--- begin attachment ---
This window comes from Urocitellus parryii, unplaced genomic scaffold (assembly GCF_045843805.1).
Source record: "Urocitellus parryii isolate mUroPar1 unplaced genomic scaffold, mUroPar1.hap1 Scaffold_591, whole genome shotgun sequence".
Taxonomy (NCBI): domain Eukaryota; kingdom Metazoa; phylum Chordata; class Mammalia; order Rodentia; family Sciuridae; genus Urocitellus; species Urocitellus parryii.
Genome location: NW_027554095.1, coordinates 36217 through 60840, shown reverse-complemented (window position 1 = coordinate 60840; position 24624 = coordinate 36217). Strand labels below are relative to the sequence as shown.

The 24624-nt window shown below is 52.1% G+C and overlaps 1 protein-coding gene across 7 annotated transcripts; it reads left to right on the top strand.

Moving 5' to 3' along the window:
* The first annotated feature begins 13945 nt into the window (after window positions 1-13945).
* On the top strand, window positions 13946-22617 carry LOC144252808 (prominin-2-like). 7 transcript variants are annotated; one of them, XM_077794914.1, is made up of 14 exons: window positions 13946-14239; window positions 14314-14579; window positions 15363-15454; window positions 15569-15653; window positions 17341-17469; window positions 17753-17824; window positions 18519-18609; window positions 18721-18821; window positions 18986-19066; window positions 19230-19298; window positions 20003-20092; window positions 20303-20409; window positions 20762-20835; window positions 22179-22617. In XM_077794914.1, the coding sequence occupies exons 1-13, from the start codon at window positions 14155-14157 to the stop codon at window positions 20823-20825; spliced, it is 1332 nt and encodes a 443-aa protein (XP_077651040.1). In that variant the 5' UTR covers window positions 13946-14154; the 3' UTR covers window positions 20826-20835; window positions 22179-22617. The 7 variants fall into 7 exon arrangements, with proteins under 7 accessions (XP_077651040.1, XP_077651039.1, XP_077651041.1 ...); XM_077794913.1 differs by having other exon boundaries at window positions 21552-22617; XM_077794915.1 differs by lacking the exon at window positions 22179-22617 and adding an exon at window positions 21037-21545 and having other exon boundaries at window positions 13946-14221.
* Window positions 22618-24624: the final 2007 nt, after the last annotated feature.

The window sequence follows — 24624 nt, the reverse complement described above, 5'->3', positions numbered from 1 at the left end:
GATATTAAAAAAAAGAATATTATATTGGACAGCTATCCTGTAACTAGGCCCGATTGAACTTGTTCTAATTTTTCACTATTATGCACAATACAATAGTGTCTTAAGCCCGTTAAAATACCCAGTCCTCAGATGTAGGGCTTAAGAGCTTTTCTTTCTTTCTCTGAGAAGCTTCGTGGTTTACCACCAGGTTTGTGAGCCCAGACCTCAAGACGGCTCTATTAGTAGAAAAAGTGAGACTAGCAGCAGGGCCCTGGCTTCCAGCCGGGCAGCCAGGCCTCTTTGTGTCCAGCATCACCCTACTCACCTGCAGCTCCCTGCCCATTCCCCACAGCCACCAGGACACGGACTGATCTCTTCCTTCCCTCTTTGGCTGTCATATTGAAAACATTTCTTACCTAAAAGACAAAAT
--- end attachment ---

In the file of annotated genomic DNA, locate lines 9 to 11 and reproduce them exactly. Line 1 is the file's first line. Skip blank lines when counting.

* Window positions 22618-24624: the final 2007 nt, after the last annotated feature.

The window sequence follows — 24624 nt, the reverse complement described above, 5'->3', positions numbered from 1 at the left end:
GATATTAAAAAAAAGAATATTATATTGGACAGCTATCCTGTAACTAGGCCCGATTGAACTTGTTCTAATTTTTCACTATTATGCACAATACAATAGTGTCTTAAGCCCGTTAAAATACCCAGTCCTCAGATGTAGGGCTTAAGAGCTTTTCTTTCTTTCTCTGAGAAGCTTCGTGGTTTACCACCAGGTTTGTGAGCCCAGACCTCAAGACGGCTCTATTAGTAGAAAAAGTGAGACTAGCAGCAGGGCCCTGGCTTCCAGCCGGGCAGCCAGGCCTCTTTGTGTCCAGCATCACCCTACTCACCTGCAGCTCCCTGCCCATTCCCCACAGCCACCAGGACACGGACTGATCTCTTCCTTCCCTCTTTGGCTGTCATATTGAAAACATTTCTTACCTAAAAGACAAAAT